This past week I ended up spending a lot of time in the Zoo’s bear area, appropriately named Bear Country. In the area, we have our three sloth bears, a polar bear, an Asiatic black bear, and an Andean bear. Many of these animals time-share the exhibits on hand, switching in and out throughout the day. It’s only recently occurred to me how large our behind-the-scenes operation is. We have over a thousand animals in our facility, but many of those animals are never even seen by the public. As someone who unfortunately will likely never get to go behind the scenes, it makes me wonder where we keep them all. The Zoo seems so compact, filled to the brim with almost 4,000 guests per day, but outside of the paths exists a whole new side of things. It makes me a little sad that I won’t get to see it, since that is where I would rather get to spend my time, but working on the paths with the public has its own rewards as well.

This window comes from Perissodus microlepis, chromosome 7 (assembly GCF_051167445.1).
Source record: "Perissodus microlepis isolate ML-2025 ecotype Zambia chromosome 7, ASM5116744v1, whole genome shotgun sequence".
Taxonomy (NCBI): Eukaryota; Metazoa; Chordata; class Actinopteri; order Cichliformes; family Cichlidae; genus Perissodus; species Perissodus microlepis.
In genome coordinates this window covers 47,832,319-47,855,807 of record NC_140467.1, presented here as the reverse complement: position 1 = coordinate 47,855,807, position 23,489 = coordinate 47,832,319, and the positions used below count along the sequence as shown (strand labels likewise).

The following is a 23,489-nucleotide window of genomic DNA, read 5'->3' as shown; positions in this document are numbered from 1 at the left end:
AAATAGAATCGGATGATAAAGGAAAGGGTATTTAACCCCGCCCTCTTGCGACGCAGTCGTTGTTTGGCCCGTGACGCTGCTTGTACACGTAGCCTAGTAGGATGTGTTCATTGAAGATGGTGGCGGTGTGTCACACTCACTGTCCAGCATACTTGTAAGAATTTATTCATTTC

I’m learning so much about the animals just through exposure; the “sensational seven” (who we have, diet, habitat, life expectancy, average size, social habits, and conservation status) are the most important, and I’ve been absorbing more and more as I travel through the Zoo on my stations. Talking with the Zoo’s adult volunteers helps as well; they received six months of training, as opposed to the interns’ single day of orientation. Picking up information on the fly feels like 90% of my job, the other 10% being to pretend that I know what I’m talking about when I’m speaking to the public. It’s an interesting paradox; guests look to me like I’m some kind of authority, but in reality I’m barely a step ahead of them. Perhaps that will change as time goes on, but right now I’ll have to settle for looking important with my shirt, khakis, and clipboard.